Implanting the Drug Delivery Pump

Implanting the Drug Delivery Pump

The Prometra® System will be implanted during a surgical procedure that usually lasts one to three hours and will take place at a hospital or surgical center.

You will be comfortably sedated and monitored by an anesthesiologist during the surgery. The physician will make an incision in the skin of your abdomen to place the pump. Then, a second incision will be made in your back to allow the catheter to be placed near the spinal cord. Then, the other end of the catheter will be threaded under your skin and connected to the pump in your abdomen, making the entire system internal and fully implanted. There are no components on the outside of the body. Once the system has been tested and checked, the incisions are closed and the surgery is completed.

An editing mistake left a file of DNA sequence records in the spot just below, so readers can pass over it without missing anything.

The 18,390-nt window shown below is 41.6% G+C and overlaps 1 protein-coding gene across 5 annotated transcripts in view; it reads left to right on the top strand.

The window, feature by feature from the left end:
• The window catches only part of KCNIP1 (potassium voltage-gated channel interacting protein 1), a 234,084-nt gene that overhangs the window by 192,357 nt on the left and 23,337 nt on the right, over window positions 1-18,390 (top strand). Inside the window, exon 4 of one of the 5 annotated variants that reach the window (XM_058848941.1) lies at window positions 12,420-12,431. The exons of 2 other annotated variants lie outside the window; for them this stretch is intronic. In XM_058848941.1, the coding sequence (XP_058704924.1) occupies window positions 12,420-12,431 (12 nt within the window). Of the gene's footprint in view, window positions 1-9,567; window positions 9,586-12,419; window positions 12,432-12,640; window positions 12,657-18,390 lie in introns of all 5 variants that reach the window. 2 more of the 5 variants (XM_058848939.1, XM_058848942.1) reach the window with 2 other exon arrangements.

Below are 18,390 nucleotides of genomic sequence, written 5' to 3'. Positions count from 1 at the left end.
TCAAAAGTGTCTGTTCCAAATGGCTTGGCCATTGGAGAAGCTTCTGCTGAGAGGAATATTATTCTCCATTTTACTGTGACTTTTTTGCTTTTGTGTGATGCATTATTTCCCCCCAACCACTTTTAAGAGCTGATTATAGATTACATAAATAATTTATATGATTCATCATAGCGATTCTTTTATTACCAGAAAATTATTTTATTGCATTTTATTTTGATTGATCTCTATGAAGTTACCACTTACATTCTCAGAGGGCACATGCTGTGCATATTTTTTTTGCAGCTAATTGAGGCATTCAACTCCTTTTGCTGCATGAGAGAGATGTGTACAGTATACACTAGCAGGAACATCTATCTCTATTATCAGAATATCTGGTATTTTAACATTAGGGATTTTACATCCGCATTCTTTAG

As with any surgery, there may be risks including infection and spinal fluid leak. A so-called “spinal headache” is also possible. After the system is implanted, problems with the device may occur and require additional surgery. Improper functioning of the device can result in drug overdose or underdose that may have serious or life-threatening adverse effects. Possible complications with the device can include the catheter or pump moving within the body or wearing through the skin. The catheter could leak, tear, kink or become disconnected. The pump could stop if the battery runs out or because some other element of the system has failed. Additionally, inflammatory masses have been reported at the tip of the catheter, which may lead to complications.